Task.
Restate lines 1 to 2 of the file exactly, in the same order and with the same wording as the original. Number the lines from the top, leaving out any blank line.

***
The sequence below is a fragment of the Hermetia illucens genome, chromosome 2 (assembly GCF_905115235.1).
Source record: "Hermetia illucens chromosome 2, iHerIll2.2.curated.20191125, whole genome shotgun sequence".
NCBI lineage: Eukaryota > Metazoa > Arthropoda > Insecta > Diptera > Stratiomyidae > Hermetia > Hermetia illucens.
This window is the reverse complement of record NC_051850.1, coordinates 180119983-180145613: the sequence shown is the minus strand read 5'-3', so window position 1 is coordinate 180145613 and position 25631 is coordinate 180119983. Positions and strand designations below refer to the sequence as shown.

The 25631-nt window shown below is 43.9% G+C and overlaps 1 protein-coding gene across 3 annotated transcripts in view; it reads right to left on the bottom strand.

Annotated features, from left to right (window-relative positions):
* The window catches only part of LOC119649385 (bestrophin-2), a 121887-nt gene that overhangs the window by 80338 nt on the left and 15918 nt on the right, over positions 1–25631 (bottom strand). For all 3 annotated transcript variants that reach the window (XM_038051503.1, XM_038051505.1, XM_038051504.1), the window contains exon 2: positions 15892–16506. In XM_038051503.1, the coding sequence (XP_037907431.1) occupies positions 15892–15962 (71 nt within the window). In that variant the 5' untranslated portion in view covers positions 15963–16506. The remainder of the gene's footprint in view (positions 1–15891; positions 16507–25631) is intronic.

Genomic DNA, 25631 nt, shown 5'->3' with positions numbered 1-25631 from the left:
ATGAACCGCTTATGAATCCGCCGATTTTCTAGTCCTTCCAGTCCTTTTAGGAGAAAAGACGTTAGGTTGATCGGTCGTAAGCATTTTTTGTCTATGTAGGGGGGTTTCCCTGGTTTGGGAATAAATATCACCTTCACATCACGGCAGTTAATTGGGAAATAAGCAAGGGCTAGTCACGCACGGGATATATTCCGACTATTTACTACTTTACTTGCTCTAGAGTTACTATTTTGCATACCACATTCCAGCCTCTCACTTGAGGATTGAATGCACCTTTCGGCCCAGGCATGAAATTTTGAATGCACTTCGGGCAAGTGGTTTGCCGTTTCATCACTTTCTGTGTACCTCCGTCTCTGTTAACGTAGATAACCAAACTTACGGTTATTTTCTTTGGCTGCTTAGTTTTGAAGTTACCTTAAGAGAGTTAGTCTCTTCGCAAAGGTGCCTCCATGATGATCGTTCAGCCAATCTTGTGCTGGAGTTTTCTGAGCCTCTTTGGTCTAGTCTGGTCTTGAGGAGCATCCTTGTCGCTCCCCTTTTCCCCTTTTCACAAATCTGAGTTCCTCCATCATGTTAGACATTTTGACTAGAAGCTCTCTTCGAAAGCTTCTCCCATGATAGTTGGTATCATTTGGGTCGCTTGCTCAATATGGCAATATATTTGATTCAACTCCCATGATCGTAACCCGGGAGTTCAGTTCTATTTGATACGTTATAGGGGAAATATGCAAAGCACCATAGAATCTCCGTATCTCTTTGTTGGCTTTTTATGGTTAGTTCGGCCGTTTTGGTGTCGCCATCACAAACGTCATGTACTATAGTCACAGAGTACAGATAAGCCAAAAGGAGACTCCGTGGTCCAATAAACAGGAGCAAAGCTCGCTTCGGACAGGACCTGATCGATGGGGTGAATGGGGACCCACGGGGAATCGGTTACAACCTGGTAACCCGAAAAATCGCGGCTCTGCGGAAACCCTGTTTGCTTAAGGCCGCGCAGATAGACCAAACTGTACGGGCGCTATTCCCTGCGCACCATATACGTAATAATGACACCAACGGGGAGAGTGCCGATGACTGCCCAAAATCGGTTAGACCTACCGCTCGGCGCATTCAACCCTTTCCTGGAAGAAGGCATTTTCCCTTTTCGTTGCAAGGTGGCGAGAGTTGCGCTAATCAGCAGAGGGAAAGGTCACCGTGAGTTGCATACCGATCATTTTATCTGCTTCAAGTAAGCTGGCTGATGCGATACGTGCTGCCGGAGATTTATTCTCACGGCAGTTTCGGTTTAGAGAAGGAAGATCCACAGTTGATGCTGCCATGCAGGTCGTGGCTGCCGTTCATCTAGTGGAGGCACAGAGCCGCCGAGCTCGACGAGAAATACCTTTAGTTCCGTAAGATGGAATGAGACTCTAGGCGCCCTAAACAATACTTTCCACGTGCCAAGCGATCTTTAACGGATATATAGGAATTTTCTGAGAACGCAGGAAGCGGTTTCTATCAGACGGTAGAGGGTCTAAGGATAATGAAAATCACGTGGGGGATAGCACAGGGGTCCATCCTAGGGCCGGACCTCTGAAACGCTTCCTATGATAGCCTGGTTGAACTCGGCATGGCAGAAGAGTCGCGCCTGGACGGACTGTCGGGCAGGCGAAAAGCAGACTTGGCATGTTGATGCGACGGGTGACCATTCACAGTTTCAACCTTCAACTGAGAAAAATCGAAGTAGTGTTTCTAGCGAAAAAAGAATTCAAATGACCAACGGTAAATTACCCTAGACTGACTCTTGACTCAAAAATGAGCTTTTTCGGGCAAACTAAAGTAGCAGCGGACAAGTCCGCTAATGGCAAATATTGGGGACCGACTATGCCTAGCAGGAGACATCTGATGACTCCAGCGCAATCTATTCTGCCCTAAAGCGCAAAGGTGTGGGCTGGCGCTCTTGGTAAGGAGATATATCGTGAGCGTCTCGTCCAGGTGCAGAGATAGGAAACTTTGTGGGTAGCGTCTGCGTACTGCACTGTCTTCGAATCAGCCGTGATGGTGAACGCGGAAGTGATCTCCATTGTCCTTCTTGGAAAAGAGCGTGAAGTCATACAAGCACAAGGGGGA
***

The sequence below is a fragment of the Hermetia illucens genome, chromosome 2 (assembly GCF_905115235.1).
Source record: "Hermetia illucens chromosome 2, iHerIll2.2.curated.20191125, whole genome shotgun sequence".